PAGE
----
• 4 CYL
  • 4WD
  • 134,423 MILES
1999 honda, passport misfire cylinder #6, code P306
can I repair myself? Without to much difficulty
Do you
have the same problem?
Thursday, July 7th, 2011 AT 10:45 PM

1 Reply

Probably! That seems to be the #1 fault code! I've had it a couple of times, read about it in a ton of articles and blogs, it's usually the "example" they use when talking about OBD2 scanners, and is even the code that was on the scanner on the packaging on both of the last two OBD2 scanners I've purchased! But before you do anything, you should buy or borrow an OBD2 (OBDII) scanner and reset the fault code and see if it comes back. On my own 1997 Honda Passport, it was the cylinder 6 coil pack both times I got the code. Rather than having a single coil and distributor, there is a coil pack on each individual cylinder. I am an amateur mechanic, at best, and may get trounced by the more professional mechanics, but rather than buy a brand new pack at over a $100 ea, I went to a local "Pick-a-part" type junk yard and paid $7.50. There are 2 bolts on top of the coil pack (located at the top of each cylinder) and a little snap on type connector for the fuel injector (make sure you don't break it, taking it apart - they tend to "stick"). I might be way off on my thinking, but since the coil packs are all interchangeable and the #6 cylinder seems to be the "trouble" one, I usually get one from a different cylinder (off of the junkyard vehicle). It takes about 10 mins to replace. Of course, there's no guarantee that your misfire is the same thing, but that's been my experience. And if you don't have a "Pick-a-part" junk yard anywhere close, you might look on ebay or amazon. Or another auction type website. Before you go buy one, you should probably take your old one off and look at it and the spark plug. The spark plugs are a little tricky to get to, since they're so deep, and you might need a few short extensions and a universal joint type thingie. Also, from my experience, you want to make sure your spark plug socket has the little rubber thing inside of it, to grab onto (and hold onto) the spark plug once you have it loose, otherwise you won't be able to bring it up and out of the well. If you have another spark plug socket that DOESN'T have a rubber thing in it, use that one to put the spark plug back in because it's awfully difficult to get the socket and extensions back out, once you have the sparkplug tightened. And my biggest piece of advice. Until you fix the issue, if you are still driving (or even occasionally starting) this car, you should unplug that little connector for your fuel injector for that cylinder. I didn't and it burned out the catalytic converter on that side (My passport has 2, your's probably does too). What I did, to verify that the coil pack was the culprit, was to switch out the one from the #6 cylinder with another one and checked my OBD2 error codes to see if the code identified the new cylinder as being the misfire. If anything here doesn't make sense or you'd like some pictures or further explanation, just let me know.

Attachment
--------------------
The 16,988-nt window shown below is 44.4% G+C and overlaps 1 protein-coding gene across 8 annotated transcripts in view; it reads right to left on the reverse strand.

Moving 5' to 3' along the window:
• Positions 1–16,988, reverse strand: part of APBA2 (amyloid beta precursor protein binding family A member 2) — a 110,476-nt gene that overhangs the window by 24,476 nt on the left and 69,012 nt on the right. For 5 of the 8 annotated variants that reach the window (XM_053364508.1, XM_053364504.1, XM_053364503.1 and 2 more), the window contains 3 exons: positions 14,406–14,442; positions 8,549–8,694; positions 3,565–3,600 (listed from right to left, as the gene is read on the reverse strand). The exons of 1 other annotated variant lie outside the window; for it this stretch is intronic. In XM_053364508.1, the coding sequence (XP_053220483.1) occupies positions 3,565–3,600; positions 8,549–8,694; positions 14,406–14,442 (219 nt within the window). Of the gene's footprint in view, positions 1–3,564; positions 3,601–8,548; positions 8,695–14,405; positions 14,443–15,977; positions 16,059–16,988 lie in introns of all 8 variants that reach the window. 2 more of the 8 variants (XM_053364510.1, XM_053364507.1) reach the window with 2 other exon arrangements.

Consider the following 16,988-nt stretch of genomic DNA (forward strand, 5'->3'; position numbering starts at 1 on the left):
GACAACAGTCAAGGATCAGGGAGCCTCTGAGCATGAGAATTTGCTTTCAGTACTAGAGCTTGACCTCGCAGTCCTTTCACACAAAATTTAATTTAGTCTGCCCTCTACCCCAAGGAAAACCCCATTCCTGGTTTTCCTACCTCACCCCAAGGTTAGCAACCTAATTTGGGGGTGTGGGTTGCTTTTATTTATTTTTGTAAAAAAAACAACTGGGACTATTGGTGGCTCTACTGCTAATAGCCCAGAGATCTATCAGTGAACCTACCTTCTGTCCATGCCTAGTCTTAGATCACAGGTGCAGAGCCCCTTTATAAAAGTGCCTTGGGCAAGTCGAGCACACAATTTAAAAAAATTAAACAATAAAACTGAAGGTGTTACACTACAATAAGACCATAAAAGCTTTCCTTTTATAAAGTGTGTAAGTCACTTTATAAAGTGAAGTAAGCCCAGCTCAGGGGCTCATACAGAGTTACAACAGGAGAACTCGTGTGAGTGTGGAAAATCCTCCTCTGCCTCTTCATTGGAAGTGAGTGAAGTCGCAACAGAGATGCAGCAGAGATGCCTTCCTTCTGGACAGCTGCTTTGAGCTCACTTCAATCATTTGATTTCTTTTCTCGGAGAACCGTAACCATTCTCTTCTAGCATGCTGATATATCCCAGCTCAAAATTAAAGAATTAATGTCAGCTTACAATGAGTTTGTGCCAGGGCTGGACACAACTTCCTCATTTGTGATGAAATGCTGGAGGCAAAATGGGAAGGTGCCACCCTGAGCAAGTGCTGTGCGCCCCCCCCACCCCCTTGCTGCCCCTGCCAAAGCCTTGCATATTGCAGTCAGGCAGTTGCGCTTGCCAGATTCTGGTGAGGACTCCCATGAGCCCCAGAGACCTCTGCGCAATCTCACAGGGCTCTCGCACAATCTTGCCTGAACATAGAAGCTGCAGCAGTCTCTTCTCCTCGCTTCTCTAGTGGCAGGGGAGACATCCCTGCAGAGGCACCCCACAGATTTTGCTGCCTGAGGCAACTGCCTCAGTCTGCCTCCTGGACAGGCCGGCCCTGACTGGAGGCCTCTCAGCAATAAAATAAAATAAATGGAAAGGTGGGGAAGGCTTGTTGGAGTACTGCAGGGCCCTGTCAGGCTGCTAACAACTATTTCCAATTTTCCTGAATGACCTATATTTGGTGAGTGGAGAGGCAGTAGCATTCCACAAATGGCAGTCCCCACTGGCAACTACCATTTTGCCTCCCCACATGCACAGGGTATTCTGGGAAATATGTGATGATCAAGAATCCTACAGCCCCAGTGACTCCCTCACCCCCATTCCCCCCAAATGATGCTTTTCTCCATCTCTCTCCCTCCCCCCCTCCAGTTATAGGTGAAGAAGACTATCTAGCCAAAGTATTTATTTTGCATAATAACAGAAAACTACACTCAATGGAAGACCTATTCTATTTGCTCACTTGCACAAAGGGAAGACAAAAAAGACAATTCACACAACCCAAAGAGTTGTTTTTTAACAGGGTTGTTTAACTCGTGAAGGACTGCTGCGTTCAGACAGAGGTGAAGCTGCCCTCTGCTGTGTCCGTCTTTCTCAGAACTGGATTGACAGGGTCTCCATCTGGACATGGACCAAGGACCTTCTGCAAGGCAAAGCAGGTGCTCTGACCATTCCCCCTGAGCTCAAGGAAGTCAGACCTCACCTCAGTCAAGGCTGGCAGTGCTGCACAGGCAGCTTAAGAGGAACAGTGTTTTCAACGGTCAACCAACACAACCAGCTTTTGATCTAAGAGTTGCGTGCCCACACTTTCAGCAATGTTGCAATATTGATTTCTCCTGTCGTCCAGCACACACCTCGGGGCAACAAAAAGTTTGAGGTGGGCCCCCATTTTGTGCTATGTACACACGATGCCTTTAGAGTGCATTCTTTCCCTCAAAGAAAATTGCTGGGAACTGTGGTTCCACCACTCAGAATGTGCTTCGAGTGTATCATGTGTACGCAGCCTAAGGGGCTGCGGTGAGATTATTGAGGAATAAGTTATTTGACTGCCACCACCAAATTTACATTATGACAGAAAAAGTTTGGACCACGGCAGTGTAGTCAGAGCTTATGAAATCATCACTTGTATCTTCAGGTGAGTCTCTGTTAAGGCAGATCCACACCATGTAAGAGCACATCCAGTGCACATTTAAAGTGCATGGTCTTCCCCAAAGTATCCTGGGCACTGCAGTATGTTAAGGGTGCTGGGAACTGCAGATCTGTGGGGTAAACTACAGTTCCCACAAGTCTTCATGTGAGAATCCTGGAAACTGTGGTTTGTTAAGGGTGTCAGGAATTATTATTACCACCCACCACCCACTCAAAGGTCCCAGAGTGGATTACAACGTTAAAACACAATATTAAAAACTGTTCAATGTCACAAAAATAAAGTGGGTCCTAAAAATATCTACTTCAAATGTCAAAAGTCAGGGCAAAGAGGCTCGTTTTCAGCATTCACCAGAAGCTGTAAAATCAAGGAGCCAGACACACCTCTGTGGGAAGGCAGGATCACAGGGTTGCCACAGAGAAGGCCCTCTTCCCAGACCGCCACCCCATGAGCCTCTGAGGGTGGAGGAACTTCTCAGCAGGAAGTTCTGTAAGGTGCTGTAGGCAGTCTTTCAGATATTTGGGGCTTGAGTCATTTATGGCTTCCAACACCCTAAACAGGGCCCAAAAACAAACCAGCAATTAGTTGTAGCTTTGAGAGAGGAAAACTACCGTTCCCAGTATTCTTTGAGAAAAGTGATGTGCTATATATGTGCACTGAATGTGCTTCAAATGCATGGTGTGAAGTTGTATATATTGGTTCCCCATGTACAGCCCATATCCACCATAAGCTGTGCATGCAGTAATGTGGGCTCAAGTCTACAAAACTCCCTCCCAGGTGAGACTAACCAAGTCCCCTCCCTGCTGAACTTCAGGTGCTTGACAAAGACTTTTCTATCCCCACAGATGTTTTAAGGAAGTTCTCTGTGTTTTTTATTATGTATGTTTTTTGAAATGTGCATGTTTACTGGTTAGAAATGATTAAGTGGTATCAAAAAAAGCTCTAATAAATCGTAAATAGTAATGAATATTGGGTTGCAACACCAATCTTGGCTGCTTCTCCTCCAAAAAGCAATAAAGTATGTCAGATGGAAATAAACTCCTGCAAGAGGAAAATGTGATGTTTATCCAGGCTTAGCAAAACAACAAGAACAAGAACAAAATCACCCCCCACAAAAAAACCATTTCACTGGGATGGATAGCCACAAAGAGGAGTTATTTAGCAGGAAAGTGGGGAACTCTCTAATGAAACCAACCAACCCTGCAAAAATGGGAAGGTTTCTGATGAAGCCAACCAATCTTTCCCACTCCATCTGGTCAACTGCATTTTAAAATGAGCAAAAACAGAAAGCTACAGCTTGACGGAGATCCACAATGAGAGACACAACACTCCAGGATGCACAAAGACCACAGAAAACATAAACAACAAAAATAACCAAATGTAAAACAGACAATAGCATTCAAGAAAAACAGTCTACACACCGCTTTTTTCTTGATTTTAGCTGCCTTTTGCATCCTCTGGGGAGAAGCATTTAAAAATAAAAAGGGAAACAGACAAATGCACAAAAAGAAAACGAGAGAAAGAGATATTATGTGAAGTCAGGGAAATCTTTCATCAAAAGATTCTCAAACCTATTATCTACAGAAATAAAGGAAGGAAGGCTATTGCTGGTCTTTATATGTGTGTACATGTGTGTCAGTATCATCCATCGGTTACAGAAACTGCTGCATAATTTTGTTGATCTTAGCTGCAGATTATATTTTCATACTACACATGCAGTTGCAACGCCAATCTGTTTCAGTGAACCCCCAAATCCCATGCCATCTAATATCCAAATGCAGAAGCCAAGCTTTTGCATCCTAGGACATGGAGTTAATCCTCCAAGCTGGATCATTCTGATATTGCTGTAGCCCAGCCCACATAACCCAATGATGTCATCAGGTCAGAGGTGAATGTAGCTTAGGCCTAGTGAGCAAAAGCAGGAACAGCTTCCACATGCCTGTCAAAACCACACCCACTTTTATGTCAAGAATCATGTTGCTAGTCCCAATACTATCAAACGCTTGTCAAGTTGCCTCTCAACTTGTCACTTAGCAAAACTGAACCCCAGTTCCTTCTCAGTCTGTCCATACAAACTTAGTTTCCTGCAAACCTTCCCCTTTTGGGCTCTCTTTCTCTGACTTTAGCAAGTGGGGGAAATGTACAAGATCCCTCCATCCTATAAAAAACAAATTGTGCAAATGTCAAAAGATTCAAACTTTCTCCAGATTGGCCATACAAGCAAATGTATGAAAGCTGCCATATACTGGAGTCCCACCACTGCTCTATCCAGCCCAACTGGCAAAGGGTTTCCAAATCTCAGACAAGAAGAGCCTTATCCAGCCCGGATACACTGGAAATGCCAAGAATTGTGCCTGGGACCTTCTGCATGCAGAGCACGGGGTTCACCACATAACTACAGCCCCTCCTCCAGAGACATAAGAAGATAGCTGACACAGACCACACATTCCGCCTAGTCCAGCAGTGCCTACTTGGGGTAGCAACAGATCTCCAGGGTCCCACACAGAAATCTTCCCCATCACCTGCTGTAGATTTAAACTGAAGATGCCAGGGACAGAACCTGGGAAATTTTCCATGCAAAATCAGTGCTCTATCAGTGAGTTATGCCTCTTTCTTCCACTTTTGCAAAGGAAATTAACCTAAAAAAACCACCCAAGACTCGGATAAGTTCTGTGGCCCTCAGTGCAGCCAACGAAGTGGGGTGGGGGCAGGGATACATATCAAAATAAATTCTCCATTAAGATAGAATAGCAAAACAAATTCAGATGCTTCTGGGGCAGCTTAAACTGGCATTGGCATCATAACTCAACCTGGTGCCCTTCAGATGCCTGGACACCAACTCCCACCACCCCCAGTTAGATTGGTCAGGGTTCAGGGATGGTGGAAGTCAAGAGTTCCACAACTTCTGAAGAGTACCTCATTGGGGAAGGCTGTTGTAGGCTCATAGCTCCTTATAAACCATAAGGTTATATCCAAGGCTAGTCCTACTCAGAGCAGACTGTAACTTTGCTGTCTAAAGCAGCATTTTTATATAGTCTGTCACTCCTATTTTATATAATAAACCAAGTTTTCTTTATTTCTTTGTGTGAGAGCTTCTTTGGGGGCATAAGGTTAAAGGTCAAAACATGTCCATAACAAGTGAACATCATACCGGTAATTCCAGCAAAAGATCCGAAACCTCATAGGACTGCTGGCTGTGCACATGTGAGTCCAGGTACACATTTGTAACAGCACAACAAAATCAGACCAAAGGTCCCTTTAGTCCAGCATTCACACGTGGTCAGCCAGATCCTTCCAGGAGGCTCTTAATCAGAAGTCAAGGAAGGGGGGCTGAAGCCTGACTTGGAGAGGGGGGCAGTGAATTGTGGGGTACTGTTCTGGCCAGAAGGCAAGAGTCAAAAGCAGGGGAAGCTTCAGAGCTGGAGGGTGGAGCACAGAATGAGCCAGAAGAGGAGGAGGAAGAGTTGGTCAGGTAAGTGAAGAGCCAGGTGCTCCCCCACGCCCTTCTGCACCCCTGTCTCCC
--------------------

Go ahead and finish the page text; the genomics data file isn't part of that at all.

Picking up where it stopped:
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Tuesday, July 19th, 2011 AT 11:54 PM

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